1. a small sweet cake that is usually flat and in the shape of a circle
2. a small file that a website automatically sends to your computer when you connect to the website, containing information about your use of the internet
Origin and usage
The word cookie is first recorded in the mid 18th century in a reference to a plain bun eaten in Scotland. The sense of a small, flat, sweet cake, most common in American English, appeared in the early 19th century and is probably derived from a Dutch word, ‘koekje’, meaning ‘little cake’. The computer meaning of a small packet of data passed between computers or programs dates from the 1980s.
Although the word cookie is generally used in American English to refer to what British English calls a biscuit, the term is also used in British English to refer to a softer, sweeter kind of biscuit, often with pieces of chocolate or nuts in it. The computing meaning follows a common pattern where the names of ordinary, everyday objects are adopted to refer to technical concepts or entities that would otherwise remain obscure to most people. Cookie has produced several compounds and idioms. An extended meaning of the word refers informally to a person who has particular qualities: the most usual modifiers are ‘smart’ and ‘tough’. A cookie jar is a jar for storing cookies, but if you are caught with your hand in it you are caught doing something wrong. A cookie cutter is a tool for cutting cookies into a particular shape before baking, but cookie-cutter is an adjective used to refer to people, things or ideas that are identical to others and not original in any way. Finally, if you say that’s the way the cookie crumbles, you are making the fatalistic observation that a situation is inevitable and cannot be changed.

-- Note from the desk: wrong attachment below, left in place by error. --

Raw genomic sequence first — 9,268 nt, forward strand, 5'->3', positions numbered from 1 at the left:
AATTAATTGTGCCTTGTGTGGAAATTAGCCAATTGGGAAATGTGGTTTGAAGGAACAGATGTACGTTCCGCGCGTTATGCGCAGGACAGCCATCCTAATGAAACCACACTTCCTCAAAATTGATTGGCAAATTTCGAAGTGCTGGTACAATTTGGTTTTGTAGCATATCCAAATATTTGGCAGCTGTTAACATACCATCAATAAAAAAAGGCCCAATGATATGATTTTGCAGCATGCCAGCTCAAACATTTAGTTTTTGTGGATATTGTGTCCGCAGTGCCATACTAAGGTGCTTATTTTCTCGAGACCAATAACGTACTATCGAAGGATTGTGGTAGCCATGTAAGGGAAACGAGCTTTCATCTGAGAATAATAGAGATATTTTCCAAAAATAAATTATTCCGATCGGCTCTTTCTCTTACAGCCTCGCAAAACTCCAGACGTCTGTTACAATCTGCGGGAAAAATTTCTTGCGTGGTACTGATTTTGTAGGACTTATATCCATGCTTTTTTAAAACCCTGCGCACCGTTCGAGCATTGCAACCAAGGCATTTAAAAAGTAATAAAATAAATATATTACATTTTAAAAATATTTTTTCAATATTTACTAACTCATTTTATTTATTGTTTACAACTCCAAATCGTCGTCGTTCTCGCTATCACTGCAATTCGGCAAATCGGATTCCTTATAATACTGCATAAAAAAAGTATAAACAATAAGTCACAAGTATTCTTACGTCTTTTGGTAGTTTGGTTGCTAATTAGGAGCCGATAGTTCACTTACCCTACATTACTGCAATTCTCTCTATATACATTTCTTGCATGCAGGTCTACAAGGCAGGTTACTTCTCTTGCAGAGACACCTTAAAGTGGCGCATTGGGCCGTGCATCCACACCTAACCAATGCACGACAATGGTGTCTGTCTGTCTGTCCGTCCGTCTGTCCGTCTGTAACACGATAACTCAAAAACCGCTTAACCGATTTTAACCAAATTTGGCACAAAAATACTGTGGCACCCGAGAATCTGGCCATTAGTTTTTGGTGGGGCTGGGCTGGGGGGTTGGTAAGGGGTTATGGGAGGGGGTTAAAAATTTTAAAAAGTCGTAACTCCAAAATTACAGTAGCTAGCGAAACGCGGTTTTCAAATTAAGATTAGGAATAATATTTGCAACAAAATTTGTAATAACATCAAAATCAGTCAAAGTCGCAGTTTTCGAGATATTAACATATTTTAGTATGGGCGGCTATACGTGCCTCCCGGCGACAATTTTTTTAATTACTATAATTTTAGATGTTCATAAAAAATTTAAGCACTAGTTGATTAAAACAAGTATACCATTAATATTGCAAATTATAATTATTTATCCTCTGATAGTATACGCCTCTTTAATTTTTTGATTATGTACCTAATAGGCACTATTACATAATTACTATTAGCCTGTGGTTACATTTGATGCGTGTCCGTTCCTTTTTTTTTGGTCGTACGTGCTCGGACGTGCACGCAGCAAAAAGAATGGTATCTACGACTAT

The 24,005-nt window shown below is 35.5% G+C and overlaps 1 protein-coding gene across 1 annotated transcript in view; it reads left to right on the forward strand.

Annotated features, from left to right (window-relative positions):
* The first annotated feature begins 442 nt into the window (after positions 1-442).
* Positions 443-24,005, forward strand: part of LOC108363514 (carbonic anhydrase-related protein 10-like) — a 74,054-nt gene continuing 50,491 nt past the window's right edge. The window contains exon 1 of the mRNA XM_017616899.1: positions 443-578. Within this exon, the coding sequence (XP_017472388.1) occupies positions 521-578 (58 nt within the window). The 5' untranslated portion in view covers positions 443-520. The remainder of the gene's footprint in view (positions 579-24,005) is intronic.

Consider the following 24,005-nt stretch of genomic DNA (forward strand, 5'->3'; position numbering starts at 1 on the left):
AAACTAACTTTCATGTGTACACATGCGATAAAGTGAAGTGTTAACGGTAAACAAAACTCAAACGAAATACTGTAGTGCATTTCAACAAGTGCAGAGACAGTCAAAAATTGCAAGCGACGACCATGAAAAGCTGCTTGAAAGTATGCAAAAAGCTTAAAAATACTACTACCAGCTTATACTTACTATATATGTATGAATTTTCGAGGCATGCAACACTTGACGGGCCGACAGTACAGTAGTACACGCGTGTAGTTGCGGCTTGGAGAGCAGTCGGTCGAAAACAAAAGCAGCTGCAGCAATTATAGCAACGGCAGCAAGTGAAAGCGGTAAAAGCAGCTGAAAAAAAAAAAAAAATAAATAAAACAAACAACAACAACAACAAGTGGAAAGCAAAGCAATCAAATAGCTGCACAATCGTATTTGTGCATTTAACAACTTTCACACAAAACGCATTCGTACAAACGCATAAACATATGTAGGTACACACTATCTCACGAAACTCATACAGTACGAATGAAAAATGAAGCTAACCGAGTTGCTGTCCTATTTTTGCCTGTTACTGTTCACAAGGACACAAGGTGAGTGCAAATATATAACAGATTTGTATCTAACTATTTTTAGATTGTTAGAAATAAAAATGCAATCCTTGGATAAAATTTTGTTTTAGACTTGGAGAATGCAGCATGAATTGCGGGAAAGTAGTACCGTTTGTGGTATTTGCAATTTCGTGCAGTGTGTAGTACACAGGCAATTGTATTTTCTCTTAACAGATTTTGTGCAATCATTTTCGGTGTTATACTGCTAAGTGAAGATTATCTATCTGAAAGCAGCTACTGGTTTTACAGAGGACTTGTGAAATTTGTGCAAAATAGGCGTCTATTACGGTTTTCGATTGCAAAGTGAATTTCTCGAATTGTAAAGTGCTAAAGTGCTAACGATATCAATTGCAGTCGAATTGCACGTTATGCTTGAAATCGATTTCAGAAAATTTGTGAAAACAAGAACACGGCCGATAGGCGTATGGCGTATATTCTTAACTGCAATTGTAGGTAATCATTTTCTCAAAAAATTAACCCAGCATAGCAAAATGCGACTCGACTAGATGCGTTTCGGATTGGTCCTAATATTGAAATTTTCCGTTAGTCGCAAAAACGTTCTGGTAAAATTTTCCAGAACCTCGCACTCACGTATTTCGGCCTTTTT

“The Vice-Presidency is sort of like the last cookie on the plate. Everybody insists he won’t take it, but somebody always does.”
(Bill Vaughan, American journalist)
“Count your cookies, not your problems.”
cracker, flapjack, shortbread